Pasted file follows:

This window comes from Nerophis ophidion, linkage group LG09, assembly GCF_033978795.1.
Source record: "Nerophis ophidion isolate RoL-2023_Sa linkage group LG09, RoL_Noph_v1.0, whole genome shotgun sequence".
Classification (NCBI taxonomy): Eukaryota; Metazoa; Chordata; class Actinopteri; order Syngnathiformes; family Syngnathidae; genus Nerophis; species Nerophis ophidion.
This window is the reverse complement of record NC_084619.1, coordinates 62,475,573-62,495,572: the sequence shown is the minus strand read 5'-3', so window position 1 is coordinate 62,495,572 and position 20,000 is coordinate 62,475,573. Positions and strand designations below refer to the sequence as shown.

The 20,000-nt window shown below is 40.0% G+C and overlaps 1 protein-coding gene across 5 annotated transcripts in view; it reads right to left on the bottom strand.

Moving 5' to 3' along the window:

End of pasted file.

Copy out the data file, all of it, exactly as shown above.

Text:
This window comes from Nerophis ophidion, linkage group LG09, assembly GCF_033978795.1.
Source record: "Nerophis ophidion isolate RoL-2023_Sa linkage group LG09, RoL_Noph_v1.0, whole genome shotgun sequence".
Classification (NCBI taxonomy): Eukaryota; Metazoa; Chordata; class Actinopteri; order Syngnathiformes; family Syngnathidae; genus Nerophis; species Nerophis ophidion.
This window is the reverse complement of record NC_084619.1, coordinates 62,475,573-62,495,572: the sequence shown is the minus strand read 5'-3', so window position 1 is coordinate 62,495,572 and position 20,000 is coordinate 62,475,573. Positions and strand designations below refer to the sequence as shown.

The 20,000-nt window shown below is 40.0% G+C and overlaps 1 protein-coding gene across 5 annotated transcripts in view; it reads right to left on the bottom strand.

Moving 5' to 3' along the window: